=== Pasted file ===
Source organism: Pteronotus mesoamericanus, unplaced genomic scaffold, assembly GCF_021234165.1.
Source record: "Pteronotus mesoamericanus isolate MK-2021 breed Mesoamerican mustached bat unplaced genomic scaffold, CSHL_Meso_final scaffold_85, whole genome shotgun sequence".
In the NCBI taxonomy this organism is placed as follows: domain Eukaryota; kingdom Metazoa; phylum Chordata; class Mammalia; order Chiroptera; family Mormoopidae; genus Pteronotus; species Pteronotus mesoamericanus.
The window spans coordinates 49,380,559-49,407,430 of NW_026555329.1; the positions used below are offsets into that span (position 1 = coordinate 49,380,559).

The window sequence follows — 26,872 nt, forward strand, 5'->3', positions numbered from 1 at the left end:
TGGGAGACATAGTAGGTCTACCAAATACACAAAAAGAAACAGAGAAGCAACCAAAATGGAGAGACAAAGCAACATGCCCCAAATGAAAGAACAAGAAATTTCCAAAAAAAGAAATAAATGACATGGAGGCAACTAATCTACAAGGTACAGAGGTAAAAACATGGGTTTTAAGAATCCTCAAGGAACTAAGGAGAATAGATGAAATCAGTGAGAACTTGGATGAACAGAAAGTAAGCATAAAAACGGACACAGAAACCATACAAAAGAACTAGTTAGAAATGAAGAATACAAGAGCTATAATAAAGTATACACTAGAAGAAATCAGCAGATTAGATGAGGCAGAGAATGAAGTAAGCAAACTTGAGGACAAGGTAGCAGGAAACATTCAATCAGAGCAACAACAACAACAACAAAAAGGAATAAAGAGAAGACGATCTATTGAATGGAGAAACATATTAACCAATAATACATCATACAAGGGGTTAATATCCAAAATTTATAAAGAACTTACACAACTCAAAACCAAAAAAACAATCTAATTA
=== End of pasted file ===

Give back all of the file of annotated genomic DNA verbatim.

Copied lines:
Source organism: Pteronotus mesoamericanus, unplaced genomic scaffold, assembly GCF_021234165.1.
Source record: "Pteronotus mesoamericanus isolate MK-2021 breed Mesoamerican mustached bat unplaced genomic scaffold, CSHL_Meso_final scaffold_85, whole genome shotgun sequence".
In the NCBI taxonomy this organism is placed as follows: domain Eukaryota; kingdom Metazoa; phylum Chordata; class Mammalia; order Chiroptera; family Mormoopidae; genus Pteronotus; species Pteronotus mesoamericanus.
The window spans coordinates 49,380,559-49,407,430 of NW_026555329.1; the positions used below are offsets into that span (position 1 = coordinate 49,380,559).

The window sequence follows — 26,872 nt, forward strand, 5'->3', positions numbered from 1 at the left end:
TGGGAGACATAGTAGGTCTACCAAATACACAAAAAGAAACAGAGAAGCAACCAAAATGGAGAGACAAAGCAACATGCCCCAAATGAAAGAACAAGAAATTTCCAAAAAAAGAAATAAATGACATGGAGGCAACTAATCTACAAGGTACAGAGGTAAAAACATGGGTTTTAAGAATCCTCAAGGAACTAAGGAGAATAGATGAAATCAGTGAGAACTTGGATGAACAGAAAGTAAGCATAAAAACGGACACAGAAACCATACAAAAGAACTAGTTAGAAATGAAGAATACAAGAGCTATAATAAAGTATACACTAGAAGAAATCAGCAGATTAGATGAGGCAGAGAATGAAGTAAGCAAACTTGAGGACAAGGTAGCAGGAAACATTCAATCAGAGCAACAACAACAACAACAAAAAGGAATAAAGAGAAGACGATCTATTGAATGGAGAAACATATTAACCAATAATACATCATACAAGGGGTTAATATCCAAAATTTATAAAGAACTTACACAACTCAAAACCAAAAAAACAATCTAATTA